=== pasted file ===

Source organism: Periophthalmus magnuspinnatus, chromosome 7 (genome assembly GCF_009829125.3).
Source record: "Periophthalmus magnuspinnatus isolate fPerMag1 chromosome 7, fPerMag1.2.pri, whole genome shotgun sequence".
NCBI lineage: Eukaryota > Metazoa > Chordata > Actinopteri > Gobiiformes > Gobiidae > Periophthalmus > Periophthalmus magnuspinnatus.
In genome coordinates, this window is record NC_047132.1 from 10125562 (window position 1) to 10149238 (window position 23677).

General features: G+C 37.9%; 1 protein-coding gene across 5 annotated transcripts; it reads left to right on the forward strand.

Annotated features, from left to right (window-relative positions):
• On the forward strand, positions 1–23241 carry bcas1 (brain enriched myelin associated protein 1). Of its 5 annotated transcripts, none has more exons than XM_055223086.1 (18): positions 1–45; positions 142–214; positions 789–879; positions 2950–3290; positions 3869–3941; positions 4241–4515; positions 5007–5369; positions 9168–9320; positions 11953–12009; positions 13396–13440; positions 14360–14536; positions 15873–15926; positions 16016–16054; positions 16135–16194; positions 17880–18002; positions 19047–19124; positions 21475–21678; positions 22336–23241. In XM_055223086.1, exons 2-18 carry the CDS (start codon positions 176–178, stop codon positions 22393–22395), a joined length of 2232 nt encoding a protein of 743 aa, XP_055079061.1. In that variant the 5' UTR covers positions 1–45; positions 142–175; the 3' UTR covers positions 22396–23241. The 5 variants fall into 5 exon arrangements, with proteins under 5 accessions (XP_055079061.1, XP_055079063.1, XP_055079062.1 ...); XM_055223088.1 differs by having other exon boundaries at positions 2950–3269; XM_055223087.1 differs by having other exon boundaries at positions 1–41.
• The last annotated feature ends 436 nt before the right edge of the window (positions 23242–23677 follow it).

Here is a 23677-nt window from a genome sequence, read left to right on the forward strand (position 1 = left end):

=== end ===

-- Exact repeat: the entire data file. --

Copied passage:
Source organism: Periophthalmus magnuspinnatus, chromosome 7 (genome assembly GCF_009829125.3).
Source record: "Periophthalmus magnuspinnatus isolate fPerMag1 chromosome 7, fPerMag1.2.pri, whole genome shotgun sequence".
NCBI lineage: Eukaryota > Metazoa > Chordata > Actinopteri > Gobiiformes > Gobiidae > Periophthalmus > Periophthalmus magnuspinnatus.
In genome coordinates, this window is record NC_047132.1 from 10125562 (window position 1) to 10149238 (window position 23677).

General features: G+C 37.9%; 1 protein-coding gene across 5 annotated transcripts; it reads left to right on the forward strand.

Annotated features, from left to right (window-relative positions):
• On the forward strand, positions 1–23241 carry bcas1 (brain enriched myelin associated protein 1). Of its 5 annotated transcripts, none has more exons than XM_055223086.1 (18): positions 1–45; positions 142–214; positions 789–879; positions 2950–3290; positions 3869–3941; positions 4241–4515; positions 5007–5369; positions 9168–9320; positions 11953–12009; positions 13396–13440; positions 14360–14536; positions 15873–15926; positions 16016–16054; positions 16135–16194; positions 17880–18002; positions 19047–19124; positions 21475–21678; positions 22336–23241. In XM_055223086.1, exons 2-18 carry the CDS (start codon positions 176–178, stop codon positions 22393–22395), a joined length of 2232 nt encoding a protein of 743 aa, XP_055079061.1. In that variant the 5' UTR covers positions 1–45; positions 142–175; the 3' UTR covers positions 22396–23241. The 5 variants fall into 5 exon arrangements, with proteins under 5 accessions (XP_055079061.1, XP_055079063.1, XP_055079062.1 ...); XM_055223088.1 differs by having other exon boundaries at positions 2950–3269; XM_055223087.1 differs by having other exon boundaries at positions 1–41.
• The last annotated feature ends 436 nt before the right edge of the window (positions 23242–23677 follow it).

Here is a 23677-nt window from a genome sequence, read left to right on the forward strand (position 1 = left end):